"In addition to the gay issue, Kutesa has also been criticized for persistent allegations of corruption. A lawyer by training, he is extremely wealthy and owns several luxury properties in Kampala. In 1999 he was censured by the Ugandan parliament for alleged misuse of his office. In 2009 he was named in a confidential US diplomatic cable disclosed by WikiLeaks as one of three senior government ministers Museveni had failed to hold "accountable for corruption allegations". Two years later he was forced to step down as minister after he and two other cabinet members were accused in parliament of accepting bribes from a foreign oil company – he was reinstated in 2012, but only after the investigation into the three was quashed by court order."

Voice of America on June 10, under the headline "Controversial Ugandan Set to Lead UNGA," reported:

"Sam Kutesa has been Uganda's foreign minister on and off since 2005, under long-time president Yoweri Museveni. He most recently garnered international attention for defending the Ugandan government’s harsh anti-homosexuality law that the president signed in February.

In the past, Kutesa has survived political censure by the Ugandan parliament following a corruption scandal, though no formal charges were brought against him. However, questions have been raised about a company he once chaired and is believed to still own shares in, Entebbe Handling Services, or ENHAS, which has contracts with at least one U.N. peacekeeping mission in Africa.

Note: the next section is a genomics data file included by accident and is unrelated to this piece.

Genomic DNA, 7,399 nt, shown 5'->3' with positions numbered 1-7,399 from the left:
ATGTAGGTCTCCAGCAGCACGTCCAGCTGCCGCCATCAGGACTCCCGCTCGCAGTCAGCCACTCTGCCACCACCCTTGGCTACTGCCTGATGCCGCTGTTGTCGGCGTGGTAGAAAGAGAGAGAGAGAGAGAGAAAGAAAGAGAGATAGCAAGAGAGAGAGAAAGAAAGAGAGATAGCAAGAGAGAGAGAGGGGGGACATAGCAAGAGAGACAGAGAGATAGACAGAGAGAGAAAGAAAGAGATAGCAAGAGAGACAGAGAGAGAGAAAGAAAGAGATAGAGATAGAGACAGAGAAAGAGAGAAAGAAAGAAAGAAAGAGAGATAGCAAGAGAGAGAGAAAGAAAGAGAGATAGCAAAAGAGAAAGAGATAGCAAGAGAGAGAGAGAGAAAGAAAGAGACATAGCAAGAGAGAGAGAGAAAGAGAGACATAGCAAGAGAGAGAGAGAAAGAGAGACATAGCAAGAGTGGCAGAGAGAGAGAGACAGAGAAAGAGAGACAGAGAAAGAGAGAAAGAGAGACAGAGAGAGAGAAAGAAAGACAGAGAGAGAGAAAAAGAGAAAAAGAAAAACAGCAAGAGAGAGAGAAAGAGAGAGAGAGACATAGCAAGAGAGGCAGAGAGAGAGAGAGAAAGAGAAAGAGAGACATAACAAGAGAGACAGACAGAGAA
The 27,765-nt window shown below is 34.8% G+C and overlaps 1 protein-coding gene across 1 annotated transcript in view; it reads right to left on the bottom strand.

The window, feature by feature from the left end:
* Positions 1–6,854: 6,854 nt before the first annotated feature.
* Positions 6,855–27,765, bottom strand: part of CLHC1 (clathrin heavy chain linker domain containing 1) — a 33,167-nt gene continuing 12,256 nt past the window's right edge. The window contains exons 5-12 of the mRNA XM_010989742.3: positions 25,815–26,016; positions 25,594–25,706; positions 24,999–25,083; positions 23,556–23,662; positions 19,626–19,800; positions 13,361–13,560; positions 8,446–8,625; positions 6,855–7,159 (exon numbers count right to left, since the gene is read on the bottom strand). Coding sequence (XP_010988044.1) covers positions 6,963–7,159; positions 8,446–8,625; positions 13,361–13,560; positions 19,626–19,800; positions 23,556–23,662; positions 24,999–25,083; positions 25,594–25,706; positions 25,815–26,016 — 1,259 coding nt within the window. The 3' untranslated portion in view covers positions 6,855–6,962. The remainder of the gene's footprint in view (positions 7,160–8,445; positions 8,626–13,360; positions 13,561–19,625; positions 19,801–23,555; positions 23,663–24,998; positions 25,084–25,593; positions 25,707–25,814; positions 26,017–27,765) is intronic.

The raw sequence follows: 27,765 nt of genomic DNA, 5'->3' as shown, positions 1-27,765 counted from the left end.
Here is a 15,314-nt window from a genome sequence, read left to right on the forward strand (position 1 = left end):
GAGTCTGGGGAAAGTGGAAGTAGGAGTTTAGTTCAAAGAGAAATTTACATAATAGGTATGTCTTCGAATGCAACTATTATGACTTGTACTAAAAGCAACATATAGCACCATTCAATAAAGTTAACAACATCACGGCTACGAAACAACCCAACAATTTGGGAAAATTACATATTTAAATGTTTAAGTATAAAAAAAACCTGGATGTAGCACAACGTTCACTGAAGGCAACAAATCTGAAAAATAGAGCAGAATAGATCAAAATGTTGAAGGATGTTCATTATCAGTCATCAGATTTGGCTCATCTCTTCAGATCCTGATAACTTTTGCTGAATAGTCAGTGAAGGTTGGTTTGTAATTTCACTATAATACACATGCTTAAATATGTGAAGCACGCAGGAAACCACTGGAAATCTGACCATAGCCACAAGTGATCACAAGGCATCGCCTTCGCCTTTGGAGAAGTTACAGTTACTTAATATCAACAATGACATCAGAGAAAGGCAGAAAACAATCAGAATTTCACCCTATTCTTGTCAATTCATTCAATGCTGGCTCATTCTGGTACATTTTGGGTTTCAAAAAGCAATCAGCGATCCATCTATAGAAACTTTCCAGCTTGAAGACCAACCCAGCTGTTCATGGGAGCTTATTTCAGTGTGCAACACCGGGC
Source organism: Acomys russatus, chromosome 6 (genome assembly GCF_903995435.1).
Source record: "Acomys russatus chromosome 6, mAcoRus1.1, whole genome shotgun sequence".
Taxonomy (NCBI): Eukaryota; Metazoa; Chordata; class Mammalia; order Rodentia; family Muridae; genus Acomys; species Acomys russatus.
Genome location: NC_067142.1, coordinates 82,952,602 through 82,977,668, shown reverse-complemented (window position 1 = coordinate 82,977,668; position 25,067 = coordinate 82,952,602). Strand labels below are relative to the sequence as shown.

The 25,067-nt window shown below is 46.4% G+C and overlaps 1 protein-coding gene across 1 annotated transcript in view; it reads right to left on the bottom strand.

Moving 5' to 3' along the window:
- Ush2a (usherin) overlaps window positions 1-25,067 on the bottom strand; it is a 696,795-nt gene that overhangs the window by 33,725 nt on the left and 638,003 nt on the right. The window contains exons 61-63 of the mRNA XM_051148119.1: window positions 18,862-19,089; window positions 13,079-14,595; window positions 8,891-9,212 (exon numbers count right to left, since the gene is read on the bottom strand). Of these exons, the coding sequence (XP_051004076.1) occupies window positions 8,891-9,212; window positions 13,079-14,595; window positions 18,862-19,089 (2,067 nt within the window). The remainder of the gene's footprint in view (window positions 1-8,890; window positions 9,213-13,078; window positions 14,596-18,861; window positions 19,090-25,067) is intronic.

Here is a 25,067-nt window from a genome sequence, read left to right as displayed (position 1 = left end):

A U.N. spokesperson said the organization is trying to ascertain its current relationship with ENHAS, and whether it presents a conflict of interest. According to the U.N.’s procurement website, the company has been a registered vendor with it since June 2006."

On June 10, under the headline "Should a Homophobe Preside Over the UN General-Assembly?" Newsweek reported:

"Others note that the government of the aging president of Uganda, Yoweri Museveni, 69, who has been in power for 28 years, was trampling on human rights long before the anti-homosexuality law, and that allegations of corruption dog members of the government, including Kutesa, who in a leaked U.S. cable is implicated in the misuse of $27 million in British aid."

The BBC on June 11, under the headline "Uganda's Sam Kutesa elected as UN General Assembly president,"reported:

"Human rights activists say the Ugandan foreign minister played a role in the enactment of Uganda's strict anti-gay law, passed in February, which allows for sentences of up to life in prison for those convicted of having gay sex. Mr Kutesa, previously a junior investment minister, was also said to have been ousted from that position over charges he abused the office."

On June 3, under the headline "The U.N.’s Next President Is a Gay-Hating Friend of Uganda’s Corrupt Dictator," The Daily Beast reported:

"Kutesa is the right-hand man of Uganda’s military ruler, Gen. Yoweri Museveni. His last few years have been a revolving door of corruption, scandal, resignation, and reinstatement. In 2011, for example, he resigned for taking bribes from a British oil company—and at the same time using public money to renovate a hotel he owned. But he was reinstated shortly thereafter.

That’s just the most recent example. Kutesa was censured in 1999 for corruption. He was implicated in a 2007 scandal over $150 million in missing public money. (The case was dismissed on a technicality.) And he was named in a leaked 2009 diplomatic cable as being one of the inner circle of Uganda’s corrupt ministers, too close to Museveni to be held accountable for his crimes.

And then there is Kutesa’s perspective on homosexuality. Kutesa has been a strong supporter of Uganda’s new anti-homosexuality law—which has led to a tenfold increase in anti-LGBT violence, according to a new study. As foreign minister, he has defended it many times in the Western media. And why should sex between consenting adults result in life imprisonment? 'The majority of Africans abhor this practice,' he said."